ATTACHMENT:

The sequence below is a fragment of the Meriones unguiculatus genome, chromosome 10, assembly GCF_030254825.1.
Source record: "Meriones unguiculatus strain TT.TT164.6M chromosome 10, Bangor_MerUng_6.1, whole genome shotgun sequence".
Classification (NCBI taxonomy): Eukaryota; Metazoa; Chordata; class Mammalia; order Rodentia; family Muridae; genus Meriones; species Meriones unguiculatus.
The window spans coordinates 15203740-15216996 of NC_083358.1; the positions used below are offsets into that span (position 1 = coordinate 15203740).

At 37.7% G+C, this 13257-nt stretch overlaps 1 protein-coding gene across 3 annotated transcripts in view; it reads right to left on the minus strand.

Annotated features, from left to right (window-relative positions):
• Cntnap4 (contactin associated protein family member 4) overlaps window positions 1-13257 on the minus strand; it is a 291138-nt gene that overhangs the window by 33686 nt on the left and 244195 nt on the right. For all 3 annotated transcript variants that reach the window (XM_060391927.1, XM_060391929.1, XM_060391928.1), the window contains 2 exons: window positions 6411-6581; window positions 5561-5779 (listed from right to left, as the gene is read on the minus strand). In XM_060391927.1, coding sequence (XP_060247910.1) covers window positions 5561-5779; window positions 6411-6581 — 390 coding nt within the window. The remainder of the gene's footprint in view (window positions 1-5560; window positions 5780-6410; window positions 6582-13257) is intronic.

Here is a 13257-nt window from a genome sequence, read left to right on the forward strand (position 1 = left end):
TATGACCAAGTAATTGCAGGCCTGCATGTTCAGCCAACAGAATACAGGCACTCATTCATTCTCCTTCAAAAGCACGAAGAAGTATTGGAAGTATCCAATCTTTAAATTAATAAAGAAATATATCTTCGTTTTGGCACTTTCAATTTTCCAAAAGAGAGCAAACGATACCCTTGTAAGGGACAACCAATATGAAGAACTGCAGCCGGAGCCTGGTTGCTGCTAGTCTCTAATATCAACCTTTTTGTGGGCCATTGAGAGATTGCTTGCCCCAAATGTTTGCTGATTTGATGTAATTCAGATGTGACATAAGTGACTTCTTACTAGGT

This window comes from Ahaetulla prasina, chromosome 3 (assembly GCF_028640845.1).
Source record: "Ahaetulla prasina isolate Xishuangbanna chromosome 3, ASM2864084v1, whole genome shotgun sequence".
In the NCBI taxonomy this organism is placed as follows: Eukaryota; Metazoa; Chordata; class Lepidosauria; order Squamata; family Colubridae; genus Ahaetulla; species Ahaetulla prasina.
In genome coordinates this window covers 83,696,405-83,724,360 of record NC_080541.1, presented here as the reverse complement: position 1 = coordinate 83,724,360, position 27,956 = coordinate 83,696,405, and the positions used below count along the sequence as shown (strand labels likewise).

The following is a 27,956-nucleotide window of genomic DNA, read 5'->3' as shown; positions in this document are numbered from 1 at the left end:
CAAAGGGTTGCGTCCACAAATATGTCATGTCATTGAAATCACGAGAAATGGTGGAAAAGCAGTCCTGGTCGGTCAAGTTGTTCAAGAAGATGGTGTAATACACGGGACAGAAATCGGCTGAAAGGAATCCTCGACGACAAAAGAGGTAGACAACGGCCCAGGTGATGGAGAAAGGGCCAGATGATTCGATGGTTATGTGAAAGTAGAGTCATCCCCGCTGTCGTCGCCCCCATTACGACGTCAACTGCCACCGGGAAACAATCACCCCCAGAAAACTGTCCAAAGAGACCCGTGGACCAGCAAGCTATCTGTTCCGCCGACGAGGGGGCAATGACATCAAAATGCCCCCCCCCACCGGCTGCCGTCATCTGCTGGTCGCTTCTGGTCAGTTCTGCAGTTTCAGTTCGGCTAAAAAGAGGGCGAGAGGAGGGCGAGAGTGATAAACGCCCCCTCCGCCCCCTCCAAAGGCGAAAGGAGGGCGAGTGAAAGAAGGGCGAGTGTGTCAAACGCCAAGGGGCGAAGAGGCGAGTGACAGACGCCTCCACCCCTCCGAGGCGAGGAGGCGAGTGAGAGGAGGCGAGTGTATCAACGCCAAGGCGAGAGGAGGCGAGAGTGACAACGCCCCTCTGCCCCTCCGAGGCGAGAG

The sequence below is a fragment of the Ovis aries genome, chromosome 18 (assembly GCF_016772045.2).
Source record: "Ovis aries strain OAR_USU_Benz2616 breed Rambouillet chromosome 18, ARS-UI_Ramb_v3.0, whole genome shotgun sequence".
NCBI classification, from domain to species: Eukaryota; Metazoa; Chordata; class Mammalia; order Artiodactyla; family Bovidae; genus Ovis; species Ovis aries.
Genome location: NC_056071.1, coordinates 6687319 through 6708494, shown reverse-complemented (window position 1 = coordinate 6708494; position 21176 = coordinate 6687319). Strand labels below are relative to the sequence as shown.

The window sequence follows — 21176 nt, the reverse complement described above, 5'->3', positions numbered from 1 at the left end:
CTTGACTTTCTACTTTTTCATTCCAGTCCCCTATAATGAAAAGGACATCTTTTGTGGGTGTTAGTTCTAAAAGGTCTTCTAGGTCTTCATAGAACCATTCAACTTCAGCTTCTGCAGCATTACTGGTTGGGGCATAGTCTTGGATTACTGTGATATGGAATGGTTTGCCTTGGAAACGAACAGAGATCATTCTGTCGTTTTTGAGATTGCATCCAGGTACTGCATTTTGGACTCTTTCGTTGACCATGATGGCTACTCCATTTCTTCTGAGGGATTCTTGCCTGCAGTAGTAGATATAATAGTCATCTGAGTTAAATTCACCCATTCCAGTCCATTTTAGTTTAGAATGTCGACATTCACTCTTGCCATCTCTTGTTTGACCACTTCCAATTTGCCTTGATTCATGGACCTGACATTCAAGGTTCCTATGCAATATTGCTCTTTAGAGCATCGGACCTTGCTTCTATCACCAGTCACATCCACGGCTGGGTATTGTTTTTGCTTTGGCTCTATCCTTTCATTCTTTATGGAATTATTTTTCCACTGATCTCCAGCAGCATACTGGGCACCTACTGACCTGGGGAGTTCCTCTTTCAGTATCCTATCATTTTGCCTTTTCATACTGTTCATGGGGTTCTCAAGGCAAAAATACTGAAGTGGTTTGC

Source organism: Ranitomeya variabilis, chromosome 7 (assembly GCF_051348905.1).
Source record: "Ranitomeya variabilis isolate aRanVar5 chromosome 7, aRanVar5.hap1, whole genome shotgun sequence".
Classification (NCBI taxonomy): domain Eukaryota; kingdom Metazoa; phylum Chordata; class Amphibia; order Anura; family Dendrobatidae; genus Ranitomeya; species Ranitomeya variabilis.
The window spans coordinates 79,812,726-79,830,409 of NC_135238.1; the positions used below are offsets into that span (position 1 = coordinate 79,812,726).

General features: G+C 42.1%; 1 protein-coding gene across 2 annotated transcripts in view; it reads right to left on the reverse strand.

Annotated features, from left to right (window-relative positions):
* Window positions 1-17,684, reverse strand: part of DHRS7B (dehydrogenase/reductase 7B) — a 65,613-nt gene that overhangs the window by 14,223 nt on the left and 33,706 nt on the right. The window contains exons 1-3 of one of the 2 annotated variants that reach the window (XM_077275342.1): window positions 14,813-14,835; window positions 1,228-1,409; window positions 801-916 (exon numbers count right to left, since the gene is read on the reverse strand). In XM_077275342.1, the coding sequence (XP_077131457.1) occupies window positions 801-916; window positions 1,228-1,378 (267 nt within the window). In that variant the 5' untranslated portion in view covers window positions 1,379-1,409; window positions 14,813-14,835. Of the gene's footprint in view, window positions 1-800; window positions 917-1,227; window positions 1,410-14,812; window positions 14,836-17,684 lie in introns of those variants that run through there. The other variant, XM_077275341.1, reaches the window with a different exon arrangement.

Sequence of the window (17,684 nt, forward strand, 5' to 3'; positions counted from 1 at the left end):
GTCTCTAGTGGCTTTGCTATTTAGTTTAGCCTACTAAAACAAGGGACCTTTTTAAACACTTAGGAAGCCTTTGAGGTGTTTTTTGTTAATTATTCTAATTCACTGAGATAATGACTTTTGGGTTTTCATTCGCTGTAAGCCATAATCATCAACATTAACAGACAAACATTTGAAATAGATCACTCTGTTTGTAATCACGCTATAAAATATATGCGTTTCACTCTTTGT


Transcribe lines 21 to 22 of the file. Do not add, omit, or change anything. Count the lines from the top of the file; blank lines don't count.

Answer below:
CTTGACTTTCTACTTTTTCATTCCAGTCCCCTATAATGAAAAGGACATCTTTTGTGGGTGTTAGTTCTAAAAGGTCTTCTAGGTCTTCATAGAACCATTCAACTTCAGCTTCTGCAGCATTACTGGTTGGGGCATAGTCTTGGATTACTGTGATATGGAATGGTTTGCCTTGGAAACGAACAGAGATCATTCTGTCGTTTTTGAGATTGCATCCAGGTACTGCATTTTGGACTCTTTCGTTGACCATGATGGCTACTCCATTTCTTCTGAGGGATTCTTGCCTGCAGTAGTAGATATAATAGTCATCTGAGTTAAATTCACCCATTCCAGTCCATTTTAGTTTAGAATGTCGACATTCACTCTTGCCATCTCTTGTTTGACCACTTCCAATTTGCCTTGATTCATGGACCTGACATTCAAGGTTCCTATGCAATATTGCTCTTTAGAGCATCGGACCTTGCTTCTATCACCAGTCACATCCACGGCTGGGTATTGTTTTTGCTTTGGCTCTATCCTTTCATTCTTTATGGAATTATTTTTCCACTGATCTCCAGCAGCATACTGGGCACCTACTGACCTGGGGAGTTCCTCTTTCAGTATCCTATCATTTTGCCTTTTCATACTGTTCATGGGGTTCTCAAGGCAAAAATACTGAAGTGGTTTGC

Source organism: Ranitomeya variabilis, chromosome 7 (assembly GCF_051348905.1).